(This story was published in 2002).
By: Gene Dermody
(Originally written Sept. 20, 2001 for Outsports.com
(Revised and expanded Sept. 5, 2002 for Brendan Fay (StPatsforAll.Com)
I now know why my grandfather chose that steep hill on which to build our home in 1950. I grew up with that phenomenal view from Centre and Hackensack Streets in Carlstadt, N.J. I remember the Manhattan skyline like it was part of my family.
Even the top floors of the old parish school where I prepared for my first communion and confirmation had the same incredible views across the meadowlands. When I was supposed to be studying my Baltimore Catechism, I would often be caught day dreaming by Sister Marianne, starring out of the windows at those mysterious buildings as if they were the pyramids of Egypt. Little did I know that I would someday live there.
The World Trade Center towers were started while I attended high school, St. Peter's Prep, in clear view across the Hudson River from downtown Jersey City. They were finished during my college years at NYU, and were the last stop on the PATH train from Hoboken. They soon began to take their place with the other preeminent icons of New York, the Statue of Liberty and the Empire State Building, when I lived on the Upper Westside of Manhattan.
The view from the top of the towers was one of the modern wonders of the world. I took every tourist there, and it always thrilled me. I also saw those towers in all seasons, all hours of the day, and from various vantage points: Brooklyn, Staten Island, Queens, and New Jersey. The views from the George Washington and Verrezano Bridges, the Lincoln Tunnel Weehawken approach, the Long Island Expressway Queens approach, or the New Jersey Turnpike in Elizabeth, were all perks I never took for granted as I raced around metro NYC in my baby-blue '66 VW beetle.
I reverse commuted daily from Manhattan to Paramus N.J. I kept a summer home in Montauk and I partied on Fire Island. My family vacationed in Lavalette at the Jersey shore. Whenever I returned to Manhattan, those Twin Towers were the first image to pop up on the horizon. Like the Colossus Of Rhodes, they stood guard over NY harbor, signaling that I was once again home, safe and sound.
In 1982 I took a gamble and moved to San Francisco to start a new life. I never considered myself a Californian, and always missed my home.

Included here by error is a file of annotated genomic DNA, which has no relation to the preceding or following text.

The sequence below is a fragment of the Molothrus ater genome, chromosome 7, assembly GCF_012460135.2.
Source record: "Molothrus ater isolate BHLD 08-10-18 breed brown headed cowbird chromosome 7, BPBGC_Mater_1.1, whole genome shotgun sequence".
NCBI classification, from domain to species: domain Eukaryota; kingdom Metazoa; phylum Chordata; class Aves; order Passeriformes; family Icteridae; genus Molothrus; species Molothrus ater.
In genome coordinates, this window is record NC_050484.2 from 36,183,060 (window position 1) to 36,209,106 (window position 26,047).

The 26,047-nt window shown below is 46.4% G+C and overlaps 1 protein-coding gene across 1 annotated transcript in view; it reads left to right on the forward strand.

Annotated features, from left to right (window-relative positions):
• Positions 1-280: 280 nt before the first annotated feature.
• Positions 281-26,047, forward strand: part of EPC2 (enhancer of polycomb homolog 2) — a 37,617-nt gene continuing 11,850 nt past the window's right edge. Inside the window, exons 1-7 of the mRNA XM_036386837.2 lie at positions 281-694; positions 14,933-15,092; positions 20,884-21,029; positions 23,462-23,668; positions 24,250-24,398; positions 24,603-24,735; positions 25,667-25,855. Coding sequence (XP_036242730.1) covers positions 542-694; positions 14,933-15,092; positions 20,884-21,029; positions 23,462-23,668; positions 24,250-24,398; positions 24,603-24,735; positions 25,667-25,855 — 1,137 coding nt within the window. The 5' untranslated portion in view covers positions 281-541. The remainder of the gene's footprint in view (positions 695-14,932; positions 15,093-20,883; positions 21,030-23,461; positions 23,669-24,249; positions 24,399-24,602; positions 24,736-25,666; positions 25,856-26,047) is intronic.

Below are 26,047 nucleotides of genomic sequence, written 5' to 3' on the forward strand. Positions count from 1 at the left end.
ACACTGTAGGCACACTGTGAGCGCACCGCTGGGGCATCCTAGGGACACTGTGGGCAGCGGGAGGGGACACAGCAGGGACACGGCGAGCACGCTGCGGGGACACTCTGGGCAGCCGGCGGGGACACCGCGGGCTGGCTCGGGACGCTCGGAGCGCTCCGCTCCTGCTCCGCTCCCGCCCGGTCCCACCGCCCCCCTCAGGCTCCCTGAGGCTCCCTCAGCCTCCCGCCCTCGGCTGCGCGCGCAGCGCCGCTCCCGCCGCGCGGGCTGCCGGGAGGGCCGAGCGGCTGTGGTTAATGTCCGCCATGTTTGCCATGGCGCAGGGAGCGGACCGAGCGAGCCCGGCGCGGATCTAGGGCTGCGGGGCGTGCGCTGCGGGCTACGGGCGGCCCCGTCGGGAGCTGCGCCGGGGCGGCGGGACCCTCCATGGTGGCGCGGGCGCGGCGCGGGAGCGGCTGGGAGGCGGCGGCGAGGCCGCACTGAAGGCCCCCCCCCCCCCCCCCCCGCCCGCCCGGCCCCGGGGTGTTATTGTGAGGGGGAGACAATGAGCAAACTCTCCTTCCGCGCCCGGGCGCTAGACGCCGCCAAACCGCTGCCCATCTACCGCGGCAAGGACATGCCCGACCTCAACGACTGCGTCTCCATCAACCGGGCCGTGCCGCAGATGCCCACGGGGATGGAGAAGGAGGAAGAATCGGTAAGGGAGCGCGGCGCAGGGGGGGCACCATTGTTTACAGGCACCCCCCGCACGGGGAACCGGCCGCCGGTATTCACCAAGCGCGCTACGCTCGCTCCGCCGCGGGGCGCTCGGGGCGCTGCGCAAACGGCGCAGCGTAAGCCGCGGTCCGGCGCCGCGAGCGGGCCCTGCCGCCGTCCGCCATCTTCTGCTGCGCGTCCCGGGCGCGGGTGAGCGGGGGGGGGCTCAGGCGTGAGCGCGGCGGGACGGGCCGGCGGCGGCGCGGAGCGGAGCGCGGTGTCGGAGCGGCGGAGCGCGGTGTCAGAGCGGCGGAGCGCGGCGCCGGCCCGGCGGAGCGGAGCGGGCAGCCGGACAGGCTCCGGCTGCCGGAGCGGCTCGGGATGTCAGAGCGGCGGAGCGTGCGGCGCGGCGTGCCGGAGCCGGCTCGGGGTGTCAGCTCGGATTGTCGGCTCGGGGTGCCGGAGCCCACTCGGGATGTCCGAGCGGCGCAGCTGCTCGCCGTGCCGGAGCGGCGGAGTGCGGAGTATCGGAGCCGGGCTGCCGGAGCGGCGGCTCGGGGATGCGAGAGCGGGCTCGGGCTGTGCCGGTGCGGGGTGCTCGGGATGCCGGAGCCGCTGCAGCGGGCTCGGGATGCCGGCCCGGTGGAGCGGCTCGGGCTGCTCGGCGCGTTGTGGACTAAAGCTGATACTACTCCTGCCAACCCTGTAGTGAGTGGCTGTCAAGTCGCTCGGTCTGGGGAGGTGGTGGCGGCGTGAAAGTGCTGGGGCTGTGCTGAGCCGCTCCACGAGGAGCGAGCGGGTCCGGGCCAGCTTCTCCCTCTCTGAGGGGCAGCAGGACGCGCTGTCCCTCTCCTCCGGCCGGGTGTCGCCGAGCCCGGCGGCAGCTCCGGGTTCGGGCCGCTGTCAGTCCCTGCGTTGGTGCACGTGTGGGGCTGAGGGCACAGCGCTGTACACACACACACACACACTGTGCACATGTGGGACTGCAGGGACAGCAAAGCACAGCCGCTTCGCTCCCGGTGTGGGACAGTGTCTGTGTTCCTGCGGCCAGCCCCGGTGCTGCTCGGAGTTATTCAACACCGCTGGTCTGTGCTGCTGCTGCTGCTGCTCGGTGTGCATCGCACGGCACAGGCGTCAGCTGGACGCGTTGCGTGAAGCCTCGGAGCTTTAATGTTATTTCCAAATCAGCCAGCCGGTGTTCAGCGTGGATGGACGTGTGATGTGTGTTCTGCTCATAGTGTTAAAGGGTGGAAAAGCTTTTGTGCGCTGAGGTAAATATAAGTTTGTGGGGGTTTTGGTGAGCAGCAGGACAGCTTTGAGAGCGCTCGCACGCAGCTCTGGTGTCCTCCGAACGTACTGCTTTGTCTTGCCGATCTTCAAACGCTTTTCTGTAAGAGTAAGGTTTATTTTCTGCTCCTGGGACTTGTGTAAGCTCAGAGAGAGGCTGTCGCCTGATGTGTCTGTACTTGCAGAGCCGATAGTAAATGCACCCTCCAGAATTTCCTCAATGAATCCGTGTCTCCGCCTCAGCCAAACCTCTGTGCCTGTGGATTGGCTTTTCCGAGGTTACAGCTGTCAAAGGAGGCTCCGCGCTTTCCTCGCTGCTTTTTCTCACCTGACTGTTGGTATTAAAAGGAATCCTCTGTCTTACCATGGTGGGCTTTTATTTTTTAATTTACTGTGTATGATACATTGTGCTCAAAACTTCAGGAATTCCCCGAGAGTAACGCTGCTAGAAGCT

Besides the emotional reaction to the destruction of the towers last Sept. 11, the coverage of the NYC Firemen chaplain, Fr. Michaell Judge OFM (Franciscan), who died while giving last rites at the World Trade Center, also flooded me with memories. He was all over the 9-11 TV coverage last year, even in provincial San Francisco.
I remember Fr. Michael being a generous and concerned man, who epitomized not only what a priest should be, but what a man should be. I distinctly recall that he was a strikingly handsome man, a wiry Mel Gibson type. He was my parish priest back in the '60s at St. Joseph's RC in East Rutherford, NJ.
Days in the Parish
St. Joseph's is a magnificent Romanesque church, an inspirational structure that always took my breath away with its majesty. For such an unremarkable blue collar parish, the church is an architectural gem. A few years ago, I had the opportunity to return to St. Joseph's after almost 18 years for my father's funeral. I wandered around the church, reliving memories, and inspecting as if it I owned the place. The choir loft was now locked, and a lot of the old ornate flourishes toned down by some new-age Cromwell.
I used to play the great pipe organ at the Sunday 9 a.m. "kids" Mass. I would sometimes stray from the boring communion interludes to some subtle Rolling Stones themes. Remember, this was pre 'Vatican II', when Mass was still a solemn Tridentine affair with white cassocked altar boys, bells, incense, and Latin. The nuns would never catch on to my musical inventions, and I would peer down from the choir loft to see which of my friends would notice. Fr. Michael once noticed the modulation from "Venite Creator (Come Holy Ghost, Creator Blessed…)" to "Paint It Black". He immediately paused, looked up at the choir loft from the altar rail where he was dispensing communion, and give me a look that struck terror in my heart. I knew I was in for it.